Splunk® Enterprise

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Run federated searches

A federated search lets you search across specific datasets on multiple Splunk platform deployments. These deployments include your local Splunk platform deployment and remote Splunk platform deployments that you designate as federated providers. A federated search is processed partly on your local instance and partly on the federated providers. The remote and local results are then brought to the federated search head of your local deployment, where they are aggregated together to produce a final result set.

The federated search process includes search optimizations that help federated searches run as efficiently as possible. These optimizations filter results on the remote search heads, which reduces the amount of data that must be sent over the network and processed on the federated search head, improving overall search performance.

The experience of writing and running federated searches differs depending on whether your federated providers use standard mode or transparent mode.

For an overview of federated search and federated search terminology, see About federated search.

General requirements for federated search

Before you can run a federated search, your administrator must designate one or more remote deployments as federated providers. See Define a federated provider. Find out whether the providers you are searching over use standard mode or transparent mode.

Search over a standard mode federated provider

Federated searches that run over a standard mode federated provider must use a special search syntax to invoke the federated search. If you are only working with standard mode federated providers and you run a search string that does not include this syntax, you are running a local search over your local deployment.

Standard mode federated searches are subject to specific requirements and restrictions.

Additional requirements for standard mode federated search

Write standard mode federated searches

The basic syntax for a standard mode federated search differs depending on the type of remote dataset that you are referencing in the search. A federated search of an events index requires different syntax than a federated search of a saved search dataset or a data model dataset.

In all three cases, you specify a federated index that you have defined on your federated search head. This federated index maps to a remote dataset on the federated provider such as an events index, saved search, or data model. See Create a federated index.

You can reference multiple federated indexes in a subsearch using Boolean operators such as AND and OR.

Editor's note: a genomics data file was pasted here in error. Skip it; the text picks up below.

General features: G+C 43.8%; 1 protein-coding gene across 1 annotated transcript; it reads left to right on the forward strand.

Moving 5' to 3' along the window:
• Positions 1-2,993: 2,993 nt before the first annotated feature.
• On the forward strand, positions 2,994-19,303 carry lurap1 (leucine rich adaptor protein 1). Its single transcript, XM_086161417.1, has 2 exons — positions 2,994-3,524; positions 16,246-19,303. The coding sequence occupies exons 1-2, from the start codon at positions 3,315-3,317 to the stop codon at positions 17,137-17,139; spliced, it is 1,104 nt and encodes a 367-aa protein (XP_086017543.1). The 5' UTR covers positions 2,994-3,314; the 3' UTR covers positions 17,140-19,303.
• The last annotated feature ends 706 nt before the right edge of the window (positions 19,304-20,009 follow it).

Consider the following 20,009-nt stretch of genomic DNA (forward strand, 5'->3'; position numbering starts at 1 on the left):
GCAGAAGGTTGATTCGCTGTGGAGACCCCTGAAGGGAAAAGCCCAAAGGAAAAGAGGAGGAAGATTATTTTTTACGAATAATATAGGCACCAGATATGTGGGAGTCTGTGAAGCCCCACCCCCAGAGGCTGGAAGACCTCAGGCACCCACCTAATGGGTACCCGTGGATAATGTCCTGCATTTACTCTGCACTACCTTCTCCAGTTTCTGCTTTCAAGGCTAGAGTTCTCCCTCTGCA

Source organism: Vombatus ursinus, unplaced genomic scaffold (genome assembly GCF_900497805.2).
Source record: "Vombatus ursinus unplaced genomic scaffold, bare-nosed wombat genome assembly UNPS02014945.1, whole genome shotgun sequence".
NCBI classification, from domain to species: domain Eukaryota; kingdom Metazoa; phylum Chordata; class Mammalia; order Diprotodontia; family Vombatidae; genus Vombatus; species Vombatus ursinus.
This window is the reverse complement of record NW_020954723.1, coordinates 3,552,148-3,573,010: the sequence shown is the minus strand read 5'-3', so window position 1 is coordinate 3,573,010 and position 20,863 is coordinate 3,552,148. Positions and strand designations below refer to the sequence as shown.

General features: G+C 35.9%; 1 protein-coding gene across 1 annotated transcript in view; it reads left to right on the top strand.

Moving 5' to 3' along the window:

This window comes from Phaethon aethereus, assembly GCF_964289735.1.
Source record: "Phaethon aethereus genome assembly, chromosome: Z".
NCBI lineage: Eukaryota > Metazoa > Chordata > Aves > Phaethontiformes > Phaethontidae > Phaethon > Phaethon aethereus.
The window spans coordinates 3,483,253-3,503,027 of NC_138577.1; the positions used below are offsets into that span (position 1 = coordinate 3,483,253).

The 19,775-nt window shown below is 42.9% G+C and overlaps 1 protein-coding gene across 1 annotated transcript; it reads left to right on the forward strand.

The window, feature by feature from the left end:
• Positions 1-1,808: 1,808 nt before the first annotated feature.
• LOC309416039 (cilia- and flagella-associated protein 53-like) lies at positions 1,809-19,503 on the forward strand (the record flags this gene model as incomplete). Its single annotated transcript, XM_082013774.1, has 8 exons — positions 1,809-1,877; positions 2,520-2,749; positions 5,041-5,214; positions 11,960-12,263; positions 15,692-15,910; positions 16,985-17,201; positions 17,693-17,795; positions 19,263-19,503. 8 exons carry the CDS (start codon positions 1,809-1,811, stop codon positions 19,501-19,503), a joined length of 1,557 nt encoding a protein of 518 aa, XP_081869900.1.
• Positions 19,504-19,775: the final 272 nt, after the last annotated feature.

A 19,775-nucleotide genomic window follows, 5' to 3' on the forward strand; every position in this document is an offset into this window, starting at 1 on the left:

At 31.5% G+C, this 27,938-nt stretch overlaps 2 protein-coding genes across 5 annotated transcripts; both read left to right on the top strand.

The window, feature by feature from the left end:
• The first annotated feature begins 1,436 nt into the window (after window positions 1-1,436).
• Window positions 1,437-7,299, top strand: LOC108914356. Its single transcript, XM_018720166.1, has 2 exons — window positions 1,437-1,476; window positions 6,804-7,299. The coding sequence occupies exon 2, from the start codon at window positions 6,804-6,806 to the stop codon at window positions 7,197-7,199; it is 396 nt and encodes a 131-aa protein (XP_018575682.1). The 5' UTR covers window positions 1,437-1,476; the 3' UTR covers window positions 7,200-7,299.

If your role has the admin_all_objects capability, you can view the federated indexes to which you have access and the remote datasets that those federated indexes map to on the Federated Indexes listing page at Settings > Federated Search > Federated Indexes. If your role does not have this capability, get the names of the federated indexes that you can search from your administrator.

Search a remote events index dataset

To search a remote events index dataset on a standard mode federated provider, use the search command in conjunction with a reference to a federated index.

search index=federated:<federated_index_for_remote_events_index>

The prefix federated: before the federated index name indicates that you are referring to a federated index, and <federated_index_for_remote_events_index> is the name of a federated index that maps to a remote index on a standard mode federated provider.

Search a remote saved search dataset

To search a remote saved search dataset on a standard mode federated provider, use the from command in conjunction with a reference to a federated index.

| from federated:<federated_index_for_remote_saved_search>

The prefix federated: before the index name indicates that you are referring to a federated index, and <federated_index_for_remote_saved_search> is the name of a federated index that maps to a saved search dataset on a standard mode federated provider.

Search a remote data model dataset

To search a remote data model dataset on a standard mode federated provider, use the from or tstats commands in conjunction with a federated index that maps to that dataset. Use the tstats command to search a remote accelerated data model dataset.

  • | from federated:<federated_index_for_remote_data_model>

  • | tstats <stats-func> from datamodel=federated:<federated_index_for_remote_data_model>

The prefix federated: means you are referring to a federated index, and <federated_index_for_remote_data_model> is the name of a federated index that maps to a data model dataset on a standard mode federated provider.

See Standard mode federated search examples for more examples of tstats searches of remote data model datasets.